Rakugo is a very unique way of making laugh people in Japan. We met Katsura Sunshine, one of his best representative.
I hear that you were already a successful playwright and composer in Canada when you started doing rakugo, but what was your first point of contact with Japanese culture?
Katsura Sunshine : It was actually through being a playwright and composer that I first came into contact with Japan. I had just translated a comic play from ancient Greece and adapted it into a musical, and while I was doing research for that I came across many treatises by different academics who all pointed to the similarities between Greek comedy and Japanese noh and kabuki theatre. The instruments used are similar, with a big drum similar to the Japanese taiko, a three stringed instrument like the shamisen and a flute, and they both make use of masks as well as many other concurrent aspects. The difference, though, is that ancient Greek drama had disappeared as a living art form, while nohand kabuki have continued in the same tradition from ancient times to the present (e.g. they have never died out and continue to be performed in the same way today). So I realised that you can still see these Japanese theatrical traditions in their original form and thought that I might take a trip to Japan to have a look. It was a very casual interest at first but ultimately wound up like this! I don’t think you can let your guard down when doing things off the cuff like that. You never know how they might turn out!
Please could you tell us about how you started out in rakugo and what its appeal was for you?
K. S. : My first experience of rakugo was after living in Japan for about 5 years. I could understand a fair bit of Japanese by then and was living in Yokohama, where I would always be at this small yakitori place near my house. I went about 8 times a week! I really loved yakitori! Now, the proprietor of that little eatery would hold a small rakugo event for up and coming young performers in the matted section of the shop once every other month and he invited me along to watch. I went along because he said I might find it amusing. When I arrived there were the cushions and the rug with lanterns adorning the walls and the performers appeared wearing kimono and sitting formally in seiza to a backing of shamisen music. And they would create a whole world for the audience using nothing but a folding fan and a towel. I thought that this was a wonderful art form and really fell in love with it at first sight. Even the introduction was amazing. The host bowed to the audience and formally welcomed everyone, thanking them for coming along and expressing the performer’s gratitude. That was the moment I first encountered rakugo.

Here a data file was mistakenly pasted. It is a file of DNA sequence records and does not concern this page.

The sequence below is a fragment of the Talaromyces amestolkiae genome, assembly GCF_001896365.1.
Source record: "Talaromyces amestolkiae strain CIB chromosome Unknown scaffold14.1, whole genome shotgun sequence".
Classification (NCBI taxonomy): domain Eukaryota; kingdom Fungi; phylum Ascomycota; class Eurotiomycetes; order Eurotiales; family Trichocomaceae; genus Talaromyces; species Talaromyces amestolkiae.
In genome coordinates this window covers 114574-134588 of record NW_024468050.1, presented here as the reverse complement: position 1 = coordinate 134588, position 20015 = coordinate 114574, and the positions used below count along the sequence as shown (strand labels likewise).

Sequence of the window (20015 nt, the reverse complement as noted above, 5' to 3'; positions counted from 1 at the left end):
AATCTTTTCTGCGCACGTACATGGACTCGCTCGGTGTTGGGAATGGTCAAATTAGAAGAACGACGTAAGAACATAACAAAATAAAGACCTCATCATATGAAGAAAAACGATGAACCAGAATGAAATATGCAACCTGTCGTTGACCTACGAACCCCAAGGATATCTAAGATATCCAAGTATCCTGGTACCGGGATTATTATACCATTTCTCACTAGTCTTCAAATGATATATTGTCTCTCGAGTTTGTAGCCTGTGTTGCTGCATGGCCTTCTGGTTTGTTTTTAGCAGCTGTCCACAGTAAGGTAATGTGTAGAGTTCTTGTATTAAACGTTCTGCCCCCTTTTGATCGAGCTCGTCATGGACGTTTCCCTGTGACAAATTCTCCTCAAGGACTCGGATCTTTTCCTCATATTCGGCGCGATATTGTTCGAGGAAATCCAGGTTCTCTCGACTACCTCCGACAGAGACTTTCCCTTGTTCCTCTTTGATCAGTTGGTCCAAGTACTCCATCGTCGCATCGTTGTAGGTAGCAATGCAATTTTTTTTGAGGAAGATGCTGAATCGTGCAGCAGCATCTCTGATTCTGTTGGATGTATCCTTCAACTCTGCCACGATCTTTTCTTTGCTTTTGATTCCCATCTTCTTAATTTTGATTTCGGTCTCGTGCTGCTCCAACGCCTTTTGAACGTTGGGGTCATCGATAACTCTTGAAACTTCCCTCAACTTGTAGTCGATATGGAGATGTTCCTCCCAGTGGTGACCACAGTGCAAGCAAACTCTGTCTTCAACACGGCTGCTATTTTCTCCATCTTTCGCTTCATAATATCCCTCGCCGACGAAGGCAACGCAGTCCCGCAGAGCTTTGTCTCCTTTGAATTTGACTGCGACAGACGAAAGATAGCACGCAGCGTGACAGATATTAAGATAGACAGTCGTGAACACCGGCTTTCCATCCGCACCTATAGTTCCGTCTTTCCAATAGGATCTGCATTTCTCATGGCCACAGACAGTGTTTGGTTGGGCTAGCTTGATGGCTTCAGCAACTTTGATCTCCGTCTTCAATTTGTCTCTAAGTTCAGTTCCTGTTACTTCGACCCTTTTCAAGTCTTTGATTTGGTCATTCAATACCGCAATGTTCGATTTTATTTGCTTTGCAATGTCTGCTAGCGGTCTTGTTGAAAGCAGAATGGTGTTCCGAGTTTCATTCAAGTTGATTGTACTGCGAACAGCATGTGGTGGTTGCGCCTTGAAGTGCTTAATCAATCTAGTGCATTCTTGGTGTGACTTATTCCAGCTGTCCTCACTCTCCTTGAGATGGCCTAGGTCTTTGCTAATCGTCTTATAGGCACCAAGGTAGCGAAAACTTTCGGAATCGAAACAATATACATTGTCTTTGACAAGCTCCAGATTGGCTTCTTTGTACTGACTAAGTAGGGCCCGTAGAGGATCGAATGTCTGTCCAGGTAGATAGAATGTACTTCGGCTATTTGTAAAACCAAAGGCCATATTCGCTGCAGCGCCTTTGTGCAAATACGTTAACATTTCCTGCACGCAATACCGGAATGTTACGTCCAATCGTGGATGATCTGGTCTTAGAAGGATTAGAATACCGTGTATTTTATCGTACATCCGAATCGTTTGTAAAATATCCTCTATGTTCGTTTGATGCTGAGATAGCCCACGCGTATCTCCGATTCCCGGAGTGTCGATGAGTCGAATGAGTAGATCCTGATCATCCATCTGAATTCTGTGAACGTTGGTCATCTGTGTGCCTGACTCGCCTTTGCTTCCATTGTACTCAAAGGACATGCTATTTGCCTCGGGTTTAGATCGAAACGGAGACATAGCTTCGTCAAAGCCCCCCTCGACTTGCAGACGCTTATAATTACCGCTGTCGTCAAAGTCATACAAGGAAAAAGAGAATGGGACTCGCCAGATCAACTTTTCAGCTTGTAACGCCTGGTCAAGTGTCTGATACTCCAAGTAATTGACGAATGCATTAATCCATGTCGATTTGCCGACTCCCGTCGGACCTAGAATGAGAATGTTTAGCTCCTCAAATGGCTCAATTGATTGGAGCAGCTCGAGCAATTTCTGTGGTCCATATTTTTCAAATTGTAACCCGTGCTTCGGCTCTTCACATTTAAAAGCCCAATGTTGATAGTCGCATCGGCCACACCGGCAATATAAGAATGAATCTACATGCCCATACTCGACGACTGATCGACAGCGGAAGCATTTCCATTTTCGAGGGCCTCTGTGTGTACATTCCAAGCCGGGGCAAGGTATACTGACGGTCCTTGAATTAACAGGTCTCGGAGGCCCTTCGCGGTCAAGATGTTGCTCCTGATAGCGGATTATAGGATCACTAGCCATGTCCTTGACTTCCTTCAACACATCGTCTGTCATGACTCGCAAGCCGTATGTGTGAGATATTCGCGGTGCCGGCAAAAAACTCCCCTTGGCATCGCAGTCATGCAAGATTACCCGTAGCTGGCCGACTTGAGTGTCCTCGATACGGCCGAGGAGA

There are some differences between the European and Japanese senses of humour and what makes people from different cultures laugh. Did you do any special preparation for your upcoming performances over here or research the national character for example?
K. S. : I don’t really do any special preparations. Previously I have been around Canada, America, SriLanka, Singapore and the U.K. and as you would expect, the things that make people laugh really do differ from country to country. The styles of comedy are very different. They are even pretty different between Canada and the U.S. and Canada and the U.K. are completely different. However, rakugo is not Canadian or American comedy, it is Japanese comedy from 400 years ago. I think that it is actually universal. It works everywhere, and if you perform rakugo as it is then anyone will laugh at it whether you go to Canada, The U.K. or the U.S. When I first brought rakugo to Canada I thought about how I should adapt it for the local audience. My teacher also thought hard about this and I think that any rakugo performer who has gone overseas will have thought about it at some point. “How can I make rakugo easier to understand?” for example. So I thought about it and tried to change it a bit but the reaction I got was not riotous laughter. They did laugh but I felt that something was not quite right. I felt that this material just had to be funny. I was an experienced playwright and could not get why they did not laugh. So I thought about it even more and reasoned that they might not be laughing so much because I had deliberately tried to make it easy to get when I translated the material into English. So I went away and revised the translation and tried to do as direct a translation as possible, keeping it as close to the original rakugo as I could. I used the original rakugo rhythm and the rakugo intonation and even though I was doing it in English it was as if it was still completely in Japanese. I performed it in English with the same feeling as if I were speaking in the Kansai accent and dialect and the audience roared with laughter. Just as expected, rakugo does not need to be adapted. If you perform it just as it is then it has a phenomenal power to it from 400 years ago. I realised that my teacher had 40 odd years of experience in rakugo and that gave his art an amazing resilience, so there really is no need to change it at all. And once I realised that my life became quite a bit easier.